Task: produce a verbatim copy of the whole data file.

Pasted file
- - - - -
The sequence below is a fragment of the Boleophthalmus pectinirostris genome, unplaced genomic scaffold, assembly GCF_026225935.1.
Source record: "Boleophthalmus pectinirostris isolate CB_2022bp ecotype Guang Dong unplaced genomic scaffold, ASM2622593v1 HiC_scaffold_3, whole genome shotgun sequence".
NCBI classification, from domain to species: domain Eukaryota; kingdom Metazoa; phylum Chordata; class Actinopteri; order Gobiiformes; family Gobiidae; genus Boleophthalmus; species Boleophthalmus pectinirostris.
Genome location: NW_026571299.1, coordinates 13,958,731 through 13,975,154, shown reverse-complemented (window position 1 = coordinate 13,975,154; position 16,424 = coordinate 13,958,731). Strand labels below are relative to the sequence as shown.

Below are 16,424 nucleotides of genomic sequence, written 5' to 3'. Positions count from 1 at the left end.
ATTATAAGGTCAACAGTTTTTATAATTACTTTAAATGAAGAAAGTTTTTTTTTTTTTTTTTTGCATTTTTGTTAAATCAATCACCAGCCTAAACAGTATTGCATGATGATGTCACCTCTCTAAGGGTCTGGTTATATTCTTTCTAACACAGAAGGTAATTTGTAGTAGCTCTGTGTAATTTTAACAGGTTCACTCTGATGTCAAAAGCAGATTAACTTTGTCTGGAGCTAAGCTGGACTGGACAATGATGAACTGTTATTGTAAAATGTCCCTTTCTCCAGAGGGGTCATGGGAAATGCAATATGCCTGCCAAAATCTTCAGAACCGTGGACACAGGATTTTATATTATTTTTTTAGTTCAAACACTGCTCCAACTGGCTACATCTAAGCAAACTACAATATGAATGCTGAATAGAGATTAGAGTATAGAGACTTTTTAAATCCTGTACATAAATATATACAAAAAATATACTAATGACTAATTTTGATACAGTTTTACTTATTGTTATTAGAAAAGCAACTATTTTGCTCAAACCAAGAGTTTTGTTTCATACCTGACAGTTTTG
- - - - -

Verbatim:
The sequence below is a fragment of the Boleophthalmus pectinirostris genome, unplaced genomic scaffold, assembly GCF_026225935.1.
Source record: "Boleophthalmus pectinirostris isolate CB_2022bp ecotype Guang Dong unplaced genomic scaffold, ASM2622593v1 HiC_scaffold_3, whole genome shotgun sequence".
NCBI classification, from domain to species: domain Eukaryota; kingdom Metazoa; phylum Chordata; class Actinopteri; order Gobiiformes; family Gobiidae; genus Boleophthalmus; species Boleophthalmus pectinirostris.
Genome location: NW_026571299.1, coordinates 13,958,731 through 13,975,154, shown reverse-complemented (window position 1 = coordinate 13,975,154; position 16,424 = coordinate 13,958,731). Strand labels below are relative to the sequence as shown.

Below are 16,424 nucleotides of genomic sequence, written 5' to 3'. Positions count from 1 at the left end.
ATTATAAGGTCAACAGTTTTTATAATTACTTTAAATGAAGAAAGTTTTTTTTTTTTTTTTTTGCATTTTTGTTAAATCAATCACCAGCCTAAACAGTATTGCATGATGATGTCACCTCTCTAAGGGTCTGGTTATATTCTTTCTAACACAGAAGGTAATTTGTAGTAGCTCTGTGTAATTTTAACAGGTTCACTCTGATGTCAAAAGCAGATTAACTTTGTCTGGAGCTAAGCTGGACTGGACAATGATGAACTGTTATTGTAAAATGTCCCTTTCTCCAGAGGGGTCATGGGAAATGCAATATGCCTGCCAAAATCTTCAGAACCGTGGACACAGGATTTTATATTATTTTTTTAGTTCAAACACTGCTCCAACTGGCTACATCTAAGCAAACTACAATATGAATGCTGAATAGAGATTAGAGTATAGAGACTTTTTAAATCCTGTACATAAATATATACAAAAAATATACTAATGACTAATTTTGATACAGTTTTACTTATTGTTATTAGAAAAGCAACTATTTTGCTCAAACCAAGAGTTTTGTTTCATACCTGACAGTTTTG